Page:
When parents in North Carolina go through a divorce, they could end up in a contentious custody battle as well. In some cases, a parent may allege that abuse has occurred. There are cases in which the other parent may counter this with a claim of parental alienation.
However, some experts say that there is no basis for the concept of parental alienation. It is based on the work of a child psychologist who saw a large number of child sexual abuse cases during custody battles in the 1980s and who theorized that mothers were inventing these allegations. Since then, parental alienation has become a gender-neutral accusation, but studies have found that the way those accusations are treated in court is not. One researcher who did the first-ever national study of parental alienation syndrome examined data on court cases from 2005 to 2014. The study found that mothers were less likely than fathers to win a custody case when they claimed parental alienation.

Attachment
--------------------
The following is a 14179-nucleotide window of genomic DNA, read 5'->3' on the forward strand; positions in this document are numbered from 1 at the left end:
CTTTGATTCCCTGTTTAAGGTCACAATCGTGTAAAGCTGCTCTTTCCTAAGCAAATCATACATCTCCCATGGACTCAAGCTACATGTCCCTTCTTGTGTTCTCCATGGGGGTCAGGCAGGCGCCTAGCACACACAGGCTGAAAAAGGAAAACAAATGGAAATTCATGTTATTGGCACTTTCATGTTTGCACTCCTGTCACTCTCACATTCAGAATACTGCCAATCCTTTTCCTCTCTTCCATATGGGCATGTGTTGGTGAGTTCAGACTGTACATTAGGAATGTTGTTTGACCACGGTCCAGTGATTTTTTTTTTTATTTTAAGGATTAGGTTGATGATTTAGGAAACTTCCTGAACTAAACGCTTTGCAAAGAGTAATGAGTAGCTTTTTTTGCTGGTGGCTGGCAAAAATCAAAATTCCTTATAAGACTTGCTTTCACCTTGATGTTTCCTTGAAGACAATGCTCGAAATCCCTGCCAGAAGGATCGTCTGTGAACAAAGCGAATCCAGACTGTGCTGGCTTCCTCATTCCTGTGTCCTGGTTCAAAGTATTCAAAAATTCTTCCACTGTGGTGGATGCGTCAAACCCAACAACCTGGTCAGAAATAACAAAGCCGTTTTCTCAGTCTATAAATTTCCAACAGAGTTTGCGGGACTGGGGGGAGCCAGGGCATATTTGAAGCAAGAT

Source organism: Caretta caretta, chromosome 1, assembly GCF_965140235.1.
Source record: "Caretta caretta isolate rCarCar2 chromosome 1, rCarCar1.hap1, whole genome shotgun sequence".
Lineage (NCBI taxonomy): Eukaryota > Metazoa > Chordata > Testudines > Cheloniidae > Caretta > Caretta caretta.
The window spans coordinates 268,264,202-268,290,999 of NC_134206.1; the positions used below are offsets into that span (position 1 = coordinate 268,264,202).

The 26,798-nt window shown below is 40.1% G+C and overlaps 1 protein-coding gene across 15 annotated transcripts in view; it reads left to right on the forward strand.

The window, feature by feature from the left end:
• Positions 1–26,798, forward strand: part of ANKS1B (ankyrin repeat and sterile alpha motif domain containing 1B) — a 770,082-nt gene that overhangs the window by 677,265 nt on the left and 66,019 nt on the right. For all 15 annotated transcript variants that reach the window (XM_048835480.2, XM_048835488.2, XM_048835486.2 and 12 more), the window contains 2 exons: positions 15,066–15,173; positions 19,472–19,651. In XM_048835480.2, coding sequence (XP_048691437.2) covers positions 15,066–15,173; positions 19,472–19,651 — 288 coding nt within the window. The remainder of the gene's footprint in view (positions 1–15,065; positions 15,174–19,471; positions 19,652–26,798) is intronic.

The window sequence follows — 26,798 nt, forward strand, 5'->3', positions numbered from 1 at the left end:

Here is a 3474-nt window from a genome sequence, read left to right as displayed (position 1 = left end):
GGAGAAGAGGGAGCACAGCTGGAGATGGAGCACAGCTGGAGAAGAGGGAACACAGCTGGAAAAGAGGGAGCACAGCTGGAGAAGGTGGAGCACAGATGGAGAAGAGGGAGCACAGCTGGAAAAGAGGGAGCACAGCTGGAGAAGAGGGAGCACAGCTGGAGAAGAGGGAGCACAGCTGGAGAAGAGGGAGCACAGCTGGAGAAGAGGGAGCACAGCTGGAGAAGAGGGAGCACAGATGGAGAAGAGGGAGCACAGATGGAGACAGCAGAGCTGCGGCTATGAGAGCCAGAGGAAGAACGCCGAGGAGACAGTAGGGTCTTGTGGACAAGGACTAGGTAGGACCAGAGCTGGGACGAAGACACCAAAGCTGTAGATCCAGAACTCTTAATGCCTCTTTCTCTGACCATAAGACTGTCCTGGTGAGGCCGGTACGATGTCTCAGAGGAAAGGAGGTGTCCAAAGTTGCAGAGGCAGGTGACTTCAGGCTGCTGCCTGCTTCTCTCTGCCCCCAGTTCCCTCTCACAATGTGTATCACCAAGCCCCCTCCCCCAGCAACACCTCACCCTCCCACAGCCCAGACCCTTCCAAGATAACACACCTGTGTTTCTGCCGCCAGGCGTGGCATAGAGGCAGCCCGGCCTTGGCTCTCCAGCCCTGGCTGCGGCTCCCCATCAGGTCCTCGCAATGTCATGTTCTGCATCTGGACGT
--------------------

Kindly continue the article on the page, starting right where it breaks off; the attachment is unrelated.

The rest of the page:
When mothers reported abuse and fathers claimed it was because of parental alienation, mothers were two times more likely to lose custody than in cases in which fathers did not. This has left some women in a situation in which they wonder whether they should report abuse since they might lose access to their children.
A parent who is concerned about a child’s safety with the other parent might want to discuss the situation and how to get child custody with an attorney. It can help to have documentation to back up the claim. This might include hospital or police reports and testimony from others, including teachers, neighbors, doctors or social workers. In some cases, a court might grant supervised visitation to the other parent that could be changed on certain conditions. For example, the other parent might be required to attend parenting classes.